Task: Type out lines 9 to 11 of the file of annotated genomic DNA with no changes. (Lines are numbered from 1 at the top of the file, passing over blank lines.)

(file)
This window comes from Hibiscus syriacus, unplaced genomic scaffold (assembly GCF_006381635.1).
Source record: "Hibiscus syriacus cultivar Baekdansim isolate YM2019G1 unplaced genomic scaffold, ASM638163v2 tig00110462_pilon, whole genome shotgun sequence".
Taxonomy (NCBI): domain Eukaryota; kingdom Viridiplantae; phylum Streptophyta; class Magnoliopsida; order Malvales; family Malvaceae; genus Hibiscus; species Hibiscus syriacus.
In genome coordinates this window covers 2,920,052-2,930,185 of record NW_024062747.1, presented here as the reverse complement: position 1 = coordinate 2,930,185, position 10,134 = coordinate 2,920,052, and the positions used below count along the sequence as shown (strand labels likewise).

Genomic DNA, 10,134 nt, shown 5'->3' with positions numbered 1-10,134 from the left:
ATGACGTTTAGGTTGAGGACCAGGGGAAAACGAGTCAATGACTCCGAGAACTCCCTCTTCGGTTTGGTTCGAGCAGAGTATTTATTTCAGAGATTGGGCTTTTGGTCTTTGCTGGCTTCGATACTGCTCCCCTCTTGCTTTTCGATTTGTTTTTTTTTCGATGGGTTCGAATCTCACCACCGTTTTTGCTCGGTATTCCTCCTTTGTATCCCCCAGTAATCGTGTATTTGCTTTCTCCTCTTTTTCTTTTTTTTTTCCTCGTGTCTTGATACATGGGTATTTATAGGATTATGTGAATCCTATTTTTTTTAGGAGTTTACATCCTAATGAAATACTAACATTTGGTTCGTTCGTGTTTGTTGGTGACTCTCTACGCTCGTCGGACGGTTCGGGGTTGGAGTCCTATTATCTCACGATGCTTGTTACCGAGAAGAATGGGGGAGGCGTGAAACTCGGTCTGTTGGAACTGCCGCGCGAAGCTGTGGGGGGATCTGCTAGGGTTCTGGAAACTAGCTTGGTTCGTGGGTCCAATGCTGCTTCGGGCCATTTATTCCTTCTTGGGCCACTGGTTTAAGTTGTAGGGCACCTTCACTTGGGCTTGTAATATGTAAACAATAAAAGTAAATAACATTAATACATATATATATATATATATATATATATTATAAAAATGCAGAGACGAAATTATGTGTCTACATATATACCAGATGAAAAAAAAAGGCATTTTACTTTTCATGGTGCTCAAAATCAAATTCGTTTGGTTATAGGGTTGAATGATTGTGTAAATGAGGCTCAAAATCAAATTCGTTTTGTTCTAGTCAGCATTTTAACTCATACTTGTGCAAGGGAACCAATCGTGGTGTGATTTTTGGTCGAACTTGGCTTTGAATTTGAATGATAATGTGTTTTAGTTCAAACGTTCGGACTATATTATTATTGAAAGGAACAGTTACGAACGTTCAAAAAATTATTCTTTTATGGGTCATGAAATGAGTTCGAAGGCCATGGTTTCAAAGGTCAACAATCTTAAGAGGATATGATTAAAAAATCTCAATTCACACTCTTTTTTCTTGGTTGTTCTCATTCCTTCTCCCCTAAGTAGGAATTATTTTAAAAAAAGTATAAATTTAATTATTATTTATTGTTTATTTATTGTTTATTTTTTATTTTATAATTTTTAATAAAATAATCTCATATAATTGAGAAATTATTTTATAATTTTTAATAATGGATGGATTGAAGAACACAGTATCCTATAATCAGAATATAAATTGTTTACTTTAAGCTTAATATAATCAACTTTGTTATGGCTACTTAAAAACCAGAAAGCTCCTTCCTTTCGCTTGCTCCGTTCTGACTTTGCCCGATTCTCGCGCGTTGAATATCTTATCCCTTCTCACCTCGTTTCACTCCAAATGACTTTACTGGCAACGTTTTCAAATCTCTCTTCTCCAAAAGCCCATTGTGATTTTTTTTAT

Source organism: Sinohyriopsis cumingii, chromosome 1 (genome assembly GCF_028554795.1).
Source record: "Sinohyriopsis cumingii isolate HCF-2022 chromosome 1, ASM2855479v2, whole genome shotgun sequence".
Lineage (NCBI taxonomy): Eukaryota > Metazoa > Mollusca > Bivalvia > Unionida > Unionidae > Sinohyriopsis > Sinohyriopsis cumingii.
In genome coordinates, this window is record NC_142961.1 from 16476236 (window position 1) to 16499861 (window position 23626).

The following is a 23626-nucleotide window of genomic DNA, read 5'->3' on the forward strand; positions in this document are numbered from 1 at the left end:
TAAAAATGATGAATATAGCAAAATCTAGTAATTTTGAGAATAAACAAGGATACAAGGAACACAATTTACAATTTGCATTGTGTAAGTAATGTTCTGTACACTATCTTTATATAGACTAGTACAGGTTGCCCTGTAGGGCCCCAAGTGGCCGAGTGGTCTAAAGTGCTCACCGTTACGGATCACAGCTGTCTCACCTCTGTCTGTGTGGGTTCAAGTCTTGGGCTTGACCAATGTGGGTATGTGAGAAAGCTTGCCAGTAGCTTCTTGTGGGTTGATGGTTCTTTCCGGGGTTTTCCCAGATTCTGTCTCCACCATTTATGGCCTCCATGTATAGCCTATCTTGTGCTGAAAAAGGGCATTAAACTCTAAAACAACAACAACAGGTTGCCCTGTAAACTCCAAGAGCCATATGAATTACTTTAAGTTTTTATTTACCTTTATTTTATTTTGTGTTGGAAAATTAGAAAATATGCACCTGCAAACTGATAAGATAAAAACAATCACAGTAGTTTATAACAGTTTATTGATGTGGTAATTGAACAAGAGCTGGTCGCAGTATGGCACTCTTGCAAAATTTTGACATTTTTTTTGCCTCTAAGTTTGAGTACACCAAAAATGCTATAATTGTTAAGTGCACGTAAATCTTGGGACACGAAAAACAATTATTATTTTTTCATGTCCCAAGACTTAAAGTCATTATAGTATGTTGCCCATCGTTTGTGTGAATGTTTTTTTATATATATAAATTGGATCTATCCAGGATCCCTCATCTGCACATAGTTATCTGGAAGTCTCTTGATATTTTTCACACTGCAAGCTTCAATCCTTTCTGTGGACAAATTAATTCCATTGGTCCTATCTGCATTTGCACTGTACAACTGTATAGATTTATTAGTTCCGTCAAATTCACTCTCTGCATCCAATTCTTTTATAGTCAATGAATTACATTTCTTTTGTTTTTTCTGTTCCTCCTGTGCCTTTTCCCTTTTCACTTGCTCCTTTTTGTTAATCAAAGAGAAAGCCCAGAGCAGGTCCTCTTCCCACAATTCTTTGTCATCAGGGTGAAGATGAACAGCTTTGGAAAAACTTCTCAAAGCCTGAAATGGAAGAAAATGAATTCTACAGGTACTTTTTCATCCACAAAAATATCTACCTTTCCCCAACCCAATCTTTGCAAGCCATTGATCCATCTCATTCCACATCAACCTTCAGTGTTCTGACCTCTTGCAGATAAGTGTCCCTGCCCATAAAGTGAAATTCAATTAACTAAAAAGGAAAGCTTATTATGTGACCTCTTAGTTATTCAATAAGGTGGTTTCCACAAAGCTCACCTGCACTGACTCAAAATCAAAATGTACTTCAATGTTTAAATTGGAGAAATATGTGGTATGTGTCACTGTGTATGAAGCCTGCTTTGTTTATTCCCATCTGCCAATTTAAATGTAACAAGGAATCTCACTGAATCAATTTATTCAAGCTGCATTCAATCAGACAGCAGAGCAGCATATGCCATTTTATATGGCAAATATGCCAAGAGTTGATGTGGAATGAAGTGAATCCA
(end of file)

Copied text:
Lineage (NCBI taxonomy): Eukaryota > Metazoa > Mollusca > Bivalvia > Unionida > Unionidae > Sinohyriopsis > Sinohyriopsis cumingii.
In genome coordinates, this window is record NC_142961.1 from 16476236 (window position 1) to 16499861 (window position 23626).

The following is a 23626-nucleotide window of genomic DNA, read 5'->3' on the forward strand; positions in this document are numbered from 1 at the left end: